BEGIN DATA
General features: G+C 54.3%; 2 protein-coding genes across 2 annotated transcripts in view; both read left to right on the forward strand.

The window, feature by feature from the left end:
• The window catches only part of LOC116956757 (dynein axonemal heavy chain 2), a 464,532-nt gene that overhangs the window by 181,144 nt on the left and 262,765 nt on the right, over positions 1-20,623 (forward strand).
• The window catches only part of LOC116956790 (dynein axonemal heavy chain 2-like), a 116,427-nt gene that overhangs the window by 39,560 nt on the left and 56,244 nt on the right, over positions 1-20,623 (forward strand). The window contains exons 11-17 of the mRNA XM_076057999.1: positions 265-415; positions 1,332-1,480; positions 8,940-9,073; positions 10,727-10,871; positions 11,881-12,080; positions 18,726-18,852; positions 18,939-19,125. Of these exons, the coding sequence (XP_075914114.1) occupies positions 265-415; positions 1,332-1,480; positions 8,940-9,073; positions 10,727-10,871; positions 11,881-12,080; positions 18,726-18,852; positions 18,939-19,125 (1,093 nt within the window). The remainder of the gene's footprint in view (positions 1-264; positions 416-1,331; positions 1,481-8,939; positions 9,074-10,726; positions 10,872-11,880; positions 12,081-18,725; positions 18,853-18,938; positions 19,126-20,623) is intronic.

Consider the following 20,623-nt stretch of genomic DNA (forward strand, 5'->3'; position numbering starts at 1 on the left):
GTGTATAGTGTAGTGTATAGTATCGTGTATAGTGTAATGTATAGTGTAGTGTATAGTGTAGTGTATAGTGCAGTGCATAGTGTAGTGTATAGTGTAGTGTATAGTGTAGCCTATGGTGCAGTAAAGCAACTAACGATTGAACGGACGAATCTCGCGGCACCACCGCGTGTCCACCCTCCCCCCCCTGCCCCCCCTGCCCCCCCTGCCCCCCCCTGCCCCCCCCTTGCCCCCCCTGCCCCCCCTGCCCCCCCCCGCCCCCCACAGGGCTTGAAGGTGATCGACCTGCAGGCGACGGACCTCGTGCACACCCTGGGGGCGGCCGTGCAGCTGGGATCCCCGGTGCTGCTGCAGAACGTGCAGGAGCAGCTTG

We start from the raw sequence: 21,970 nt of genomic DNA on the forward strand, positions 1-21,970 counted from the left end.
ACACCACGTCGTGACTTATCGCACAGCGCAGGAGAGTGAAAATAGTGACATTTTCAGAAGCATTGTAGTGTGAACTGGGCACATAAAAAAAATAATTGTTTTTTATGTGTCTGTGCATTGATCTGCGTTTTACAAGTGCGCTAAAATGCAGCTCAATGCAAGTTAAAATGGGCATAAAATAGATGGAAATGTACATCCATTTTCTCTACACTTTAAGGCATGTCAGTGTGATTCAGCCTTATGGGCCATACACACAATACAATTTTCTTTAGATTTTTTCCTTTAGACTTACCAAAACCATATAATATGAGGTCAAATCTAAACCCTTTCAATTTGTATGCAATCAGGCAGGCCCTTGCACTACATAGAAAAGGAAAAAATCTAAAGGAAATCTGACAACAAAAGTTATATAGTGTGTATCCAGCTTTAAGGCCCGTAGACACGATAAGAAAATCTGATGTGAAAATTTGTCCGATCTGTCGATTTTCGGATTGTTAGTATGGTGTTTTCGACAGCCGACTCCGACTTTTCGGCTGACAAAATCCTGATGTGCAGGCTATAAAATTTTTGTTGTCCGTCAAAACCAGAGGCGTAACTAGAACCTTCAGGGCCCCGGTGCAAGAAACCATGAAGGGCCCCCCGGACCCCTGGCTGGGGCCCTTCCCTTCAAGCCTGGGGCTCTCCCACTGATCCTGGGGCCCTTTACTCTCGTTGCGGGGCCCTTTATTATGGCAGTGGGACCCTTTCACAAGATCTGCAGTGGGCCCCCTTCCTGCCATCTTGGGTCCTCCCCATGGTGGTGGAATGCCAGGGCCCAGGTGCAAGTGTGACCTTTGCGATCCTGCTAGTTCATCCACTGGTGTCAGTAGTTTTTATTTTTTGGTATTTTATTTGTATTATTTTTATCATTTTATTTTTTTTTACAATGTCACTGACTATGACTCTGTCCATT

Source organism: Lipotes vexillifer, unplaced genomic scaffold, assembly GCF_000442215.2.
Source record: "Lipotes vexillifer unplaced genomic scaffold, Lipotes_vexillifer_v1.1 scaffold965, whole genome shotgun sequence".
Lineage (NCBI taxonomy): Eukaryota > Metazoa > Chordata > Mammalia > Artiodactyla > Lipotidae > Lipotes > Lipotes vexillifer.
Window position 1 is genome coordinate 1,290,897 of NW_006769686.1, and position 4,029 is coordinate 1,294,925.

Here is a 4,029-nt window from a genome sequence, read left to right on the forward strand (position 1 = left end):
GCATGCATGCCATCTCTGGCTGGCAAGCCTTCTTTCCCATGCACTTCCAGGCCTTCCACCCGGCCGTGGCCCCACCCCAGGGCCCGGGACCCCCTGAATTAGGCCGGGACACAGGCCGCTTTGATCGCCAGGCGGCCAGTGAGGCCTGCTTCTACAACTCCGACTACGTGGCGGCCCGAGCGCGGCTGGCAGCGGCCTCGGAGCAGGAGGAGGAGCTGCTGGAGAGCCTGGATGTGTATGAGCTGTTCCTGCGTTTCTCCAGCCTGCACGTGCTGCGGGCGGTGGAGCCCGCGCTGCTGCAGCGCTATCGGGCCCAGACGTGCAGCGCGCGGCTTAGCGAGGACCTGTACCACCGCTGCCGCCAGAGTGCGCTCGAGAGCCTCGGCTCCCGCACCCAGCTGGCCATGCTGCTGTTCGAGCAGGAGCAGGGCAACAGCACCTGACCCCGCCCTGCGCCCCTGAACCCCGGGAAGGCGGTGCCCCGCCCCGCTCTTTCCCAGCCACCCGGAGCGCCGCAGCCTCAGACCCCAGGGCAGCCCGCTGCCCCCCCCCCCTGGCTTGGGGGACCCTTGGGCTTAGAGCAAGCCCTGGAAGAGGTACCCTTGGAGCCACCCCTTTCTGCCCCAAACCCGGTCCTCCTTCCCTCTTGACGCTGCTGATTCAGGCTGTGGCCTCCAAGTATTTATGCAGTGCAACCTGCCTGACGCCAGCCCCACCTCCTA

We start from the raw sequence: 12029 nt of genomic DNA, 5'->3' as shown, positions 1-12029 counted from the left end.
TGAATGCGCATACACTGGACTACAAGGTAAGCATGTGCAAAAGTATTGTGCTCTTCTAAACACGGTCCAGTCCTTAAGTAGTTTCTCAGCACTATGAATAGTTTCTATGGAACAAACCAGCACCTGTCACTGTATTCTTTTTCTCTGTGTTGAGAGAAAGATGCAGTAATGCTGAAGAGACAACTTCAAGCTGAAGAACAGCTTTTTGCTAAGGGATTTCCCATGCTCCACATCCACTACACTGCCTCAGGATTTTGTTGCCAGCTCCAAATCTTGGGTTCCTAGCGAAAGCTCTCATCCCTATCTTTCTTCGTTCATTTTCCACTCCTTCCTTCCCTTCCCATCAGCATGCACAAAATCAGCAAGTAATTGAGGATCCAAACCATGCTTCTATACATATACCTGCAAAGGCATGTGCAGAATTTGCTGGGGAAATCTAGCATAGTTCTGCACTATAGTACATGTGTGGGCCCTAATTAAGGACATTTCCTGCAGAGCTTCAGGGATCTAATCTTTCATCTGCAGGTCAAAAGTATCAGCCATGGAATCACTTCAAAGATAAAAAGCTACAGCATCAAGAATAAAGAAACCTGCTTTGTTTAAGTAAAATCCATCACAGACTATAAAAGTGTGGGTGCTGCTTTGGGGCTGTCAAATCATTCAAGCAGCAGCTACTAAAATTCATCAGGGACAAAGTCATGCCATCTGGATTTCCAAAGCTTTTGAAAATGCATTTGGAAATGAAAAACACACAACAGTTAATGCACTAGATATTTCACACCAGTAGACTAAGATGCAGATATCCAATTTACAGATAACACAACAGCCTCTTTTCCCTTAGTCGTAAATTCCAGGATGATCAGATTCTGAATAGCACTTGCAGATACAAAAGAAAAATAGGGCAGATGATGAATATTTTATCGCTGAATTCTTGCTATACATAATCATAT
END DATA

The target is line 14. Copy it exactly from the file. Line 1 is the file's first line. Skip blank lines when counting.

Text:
GCATGCATGCCATCTCTGGCTGGCAAGCCTTCTTTCCCATGCACTTCCAGGCCTTCCACCCGGCCGTGGCCCCACCCCAGGGCCCGGGACCCCCTGAATTAGGCCGGGACACAGGCCGCTTTGATCGCCAGGCGGCCAGTGAGGCCTGCTTCTACAACTCCGACTACGTGGCGGCCCGAGCGCGGCTGGCAGCGGCCTCGGAGCAGGAGGAGGAGCTGCTGGAGAGCCTGGATGTGTATGAGCTGTTCCTGCGTTTCTCCAGCCTGCACGTGCTGCGGGCGGTGGAGCCCGCGCTGCTGCAGCGCTATCGGGCCCAGACGTGCAGCGCGCGGCTTAGCGAGGACCTGTACCACCGCTGCCGCCAGAGTGCGCTCGAGAGCCTCGGCTCCCGCACCCAGCTGGCCATGCTGCTGTTCGAGCAGGAGCAGGGCAACAGCACCTGACCCCGCCCTGCGCCCCTGAACCCCGGGAAGGCGGTGCCCCGCCCCGCTCTTTCCCAGCCACCCGGAGCGCCGCAGCCTCAGACCCCAGGGCAGCCCGCTGCCCCCCCCCCCTGGCTTGGGGGACCCTTGGGCTTAGAGCAAGCCCTGGAAGAGGTACCCTTGGAGCCACCCCTTTCTGCCCCAAACCCGGTCCTCCTTCCCTCTTGACGCTGCTGATTCAGGCTGTGGCCTCCAAGTATTTATGCAGTGCAACCTGCCTGACGCCAGCCCCACCTCCTA